Perspective: Honoring the Legacy of Bob Tinker
There are many ways of viewing our path in the world. Some people focus on the road ahead, considering each step one at a time. Some look slightly farther, to the upcoming bend, hoping a flicker of light will appear to illuminate their way. But a rare few have the ability to glimpse the distant horizon. It is these remarkable individuals who make the real strides, enlightened by a perception of the future that eludes the rest of us. Bob Tinker could see to the horizon—and beyond. He plunged toward it gleefully and without hesitation. On the way, he inspired and motivated us all as he blazed the trail to a transformative era in education.
The dawning of technology’s presence in my own life crops up as flickering bursts of memory, each one a dusty page in the history of educational technology.
A printer head in a dusty community college lab screeches. Jagged black dots form words on broad white paper. The magic message—DEER HIT!—marks another step along the Oregon Trail.
My friend and I crouch over an Apple II, lugged home from school by my father for the weekend. We watch in silent awe as the blinking cursor paints pixelated swaths of random color. Then we regroup and debate: which snippet of BASIC to copy in next?
Crimped copper tubes on my father’s workbench sprout bouquets of colored wire. Each hints at a tiny thermistor buried deep inside. The shining stalks stand together, at the ready, anxious to make their intended transition—from mere idea in a teacher-conference DIY session to the reality that beckons: hands-on, real-life voltages and temperature graphs in a bustling physics classroom.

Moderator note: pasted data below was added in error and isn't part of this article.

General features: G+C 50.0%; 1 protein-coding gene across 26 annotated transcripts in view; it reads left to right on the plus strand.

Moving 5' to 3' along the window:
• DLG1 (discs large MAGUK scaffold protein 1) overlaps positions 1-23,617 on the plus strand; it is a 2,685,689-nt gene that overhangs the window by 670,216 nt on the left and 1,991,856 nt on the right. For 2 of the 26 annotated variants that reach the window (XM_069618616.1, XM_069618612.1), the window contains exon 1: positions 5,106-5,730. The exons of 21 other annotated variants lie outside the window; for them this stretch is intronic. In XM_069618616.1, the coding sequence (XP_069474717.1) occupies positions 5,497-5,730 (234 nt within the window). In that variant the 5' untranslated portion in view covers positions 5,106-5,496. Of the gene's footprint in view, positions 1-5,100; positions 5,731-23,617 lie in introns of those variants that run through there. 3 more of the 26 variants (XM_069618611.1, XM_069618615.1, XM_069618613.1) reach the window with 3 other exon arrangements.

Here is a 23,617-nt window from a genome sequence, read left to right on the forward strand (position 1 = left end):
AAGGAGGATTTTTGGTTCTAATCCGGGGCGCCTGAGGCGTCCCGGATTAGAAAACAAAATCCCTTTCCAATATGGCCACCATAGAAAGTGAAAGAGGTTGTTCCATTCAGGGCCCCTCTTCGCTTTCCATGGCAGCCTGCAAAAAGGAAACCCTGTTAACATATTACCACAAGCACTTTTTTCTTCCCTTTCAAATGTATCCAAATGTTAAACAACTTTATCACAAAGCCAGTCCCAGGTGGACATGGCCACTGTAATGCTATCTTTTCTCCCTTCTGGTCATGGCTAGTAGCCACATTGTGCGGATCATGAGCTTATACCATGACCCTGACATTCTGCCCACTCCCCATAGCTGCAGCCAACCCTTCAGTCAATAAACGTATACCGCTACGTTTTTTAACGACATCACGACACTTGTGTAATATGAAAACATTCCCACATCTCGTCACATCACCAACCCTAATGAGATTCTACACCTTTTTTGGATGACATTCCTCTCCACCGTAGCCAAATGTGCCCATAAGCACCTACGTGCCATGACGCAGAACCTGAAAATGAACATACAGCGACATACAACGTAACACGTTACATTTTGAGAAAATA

Many years later—in a classroom of my own—a simple but compelling thought: could computer models, like the ones that formed the toolkit of my years of physics research, be equally powerful as tools for my students’ learning? Of course, Bob was ahead of me at every point. He was ahead of most of us.
Long before most people even had a clear understanding of what computers were, Bob had recognized their potential to transform the way we teach and learn science. And from the earliest days when he’d corner someone at an AAPT meeting to show them his wired-together contraption—a naphthalene-like substance in a test tube, a portable heater, and a thermistor, all fastened to a large piece of plywood and connected to a KIM-1 single-board computer—Bob was an evangelist for technology’s power to bring the joy of science exploration to learners everywhere.
Even though the Concord Consortium has lost its founder—and an amazing friend, colleague, mentor, and collaborator—our memories of him and his work resonate in an enduring way. Because of Bob’s consistency of vision, depth of foresight, and broad legacy, we recall and honor his spirit every day through the work we do. Bob played a significant role in two of the major NSF-funded projects we’re currently working on. What’s more, they both share core notions about STEM teaching and learning that speak to Bob’s longstanding vision about technology and learning, and address our central mission as an organization.
“[Microcomputers] offer flexible tools for communication, data acquisition, instrumentation, computation, analysis, and visualization. These tools empower students to do science, to undertake investigations of immediate interest and to build a durable understanding of the underlying science.”